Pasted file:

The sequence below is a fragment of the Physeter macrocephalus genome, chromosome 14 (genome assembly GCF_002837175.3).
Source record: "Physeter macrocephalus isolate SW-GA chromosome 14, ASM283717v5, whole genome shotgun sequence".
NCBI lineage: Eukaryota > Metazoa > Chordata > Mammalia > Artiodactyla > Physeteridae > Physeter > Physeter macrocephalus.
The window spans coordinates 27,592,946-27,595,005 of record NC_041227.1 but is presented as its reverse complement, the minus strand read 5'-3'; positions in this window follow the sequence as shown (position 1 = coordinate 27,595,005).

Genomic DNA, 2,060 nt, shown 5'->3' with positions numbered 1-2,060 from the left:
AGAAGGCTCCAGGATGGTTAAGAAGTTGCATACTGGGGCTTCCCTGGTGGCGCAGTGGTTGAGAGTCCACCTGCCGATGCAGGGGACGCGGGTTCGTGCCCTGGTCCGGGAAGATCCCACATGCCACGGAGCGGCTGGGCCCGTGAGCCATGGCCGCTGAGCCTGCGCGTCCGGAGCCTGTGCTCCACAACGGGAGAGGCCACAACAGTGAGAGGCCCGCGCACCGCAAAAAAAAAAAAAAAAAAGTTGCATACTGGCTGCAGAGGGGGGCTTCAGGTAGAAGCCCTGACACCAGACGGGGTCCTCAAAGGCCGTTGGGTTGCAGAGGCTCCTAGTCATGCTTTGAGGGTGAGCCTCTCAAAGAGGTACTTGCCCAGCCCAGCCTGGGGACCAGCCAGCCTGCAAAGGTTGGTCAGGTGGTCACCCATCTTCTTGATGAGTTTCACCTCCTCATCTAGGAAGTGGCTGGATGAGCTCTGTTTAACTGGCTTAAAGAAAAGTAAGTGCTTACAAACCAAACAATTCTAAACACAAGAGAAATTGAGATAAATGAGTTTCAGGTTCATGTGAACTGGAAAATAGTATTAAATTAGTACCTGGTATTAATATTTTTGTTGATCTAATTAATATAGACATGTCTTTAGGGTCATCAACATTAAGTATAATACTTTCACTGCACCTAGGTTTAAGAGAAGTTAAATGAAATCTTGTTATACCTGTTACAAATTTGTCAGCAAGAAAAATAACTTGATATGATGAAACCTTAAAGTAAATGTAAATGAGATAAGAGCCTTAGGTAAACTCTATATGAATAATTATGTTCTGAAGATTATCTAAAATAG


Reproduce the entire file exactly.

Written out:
The sequence below is a fragment of the Physeter macrocephalus genome, chromosome 14 (genome assembly GCF_002837175.3).
Source record: "Physeter macrocephalus isolate SW-GA chromosome 14, ASM283717v5, whole genome shotgun sequence".
NCBI lineage: Eukaryota > Metazoa > Chordata > Mammalia > Artiodactyla > Physeteridae > Physeter > Physeter macrocephalus.
The window spans coordinates 27,592,946-27,595,005 of record NC_041227.1 but is presented as its reverse complement, the minus strand read 5'-3'; positions in this window follow the sequence as shown (position 1 = coordinate 27,595,005).

Genomic DNA, 2,060 nt, shown 5'->3' with positions numbered 1-2,060 from the left:
AGAAGGCTCCAGGATGGTTAAGAAGTTGCATACTGGGGCTTCCCTGGTGGCGCAGTGGTTGAGAGTCCACCTGCCGATGCAGGGGACGCGGGTTCGTGCCCTGGTCCGGGAAGATCCCACATGCCACGGAGCGGCTGGGCCCGTGAGCCATGGCCGCTGAGCCTGCGCGTCCGGAGCCTGTGCTCCACAACGGGAGAGGCCACAACAGTGAGAGGCCCGCGCACCGCAAAAAAAAAAAAAAAAAAGTTGCATACTGGCTGCAGAGGGGGGCTTCAGGTAGAAGCCCTGACACCAGACGGGGTCCTCAAAGGCCGTTGGGTTGCAGAGGCTCCTAGTCATGCTTTGAGGGTGAGCCTCTCAAAGAGGTACTTGCCCAGCCCAGCCTGGGGACCAGCCAGCCTGCAAAGGTTGGTCAGGTGGTCACCCATCTTCTTGATGAGTTTCACCTCCTCATCTAGGAAGTGGCTGGATGAGCTCTGTTTAACTGGCTTAAAGAAAAGTAAGTGCTTACAAACCAAACAATTCTAAACACAAGAGAAATTGAGATAAATGAGTTTCAGGTTCATGTGAACTGGAAAATAGTATTAAATTAGTACCTGGTATTAATATTTTTGTTGATCTAATTAATATAGACATGTCTTTAGGGTCATCAACATTAAGTATAATACTTTCACTGCACCTAGGTTTAAGAGAAGTTAAATGAAATCTTGTTATACCTGTTACAAATTTGTCAGCAAGAAAAATAACTTGATATGATGAAACCTTAAAGTAAATGTAAATGAGATAAGAGCCTTAGGTAAACTCTATATGAATAATTATGTTCTGAAGATTATCTAAAATAG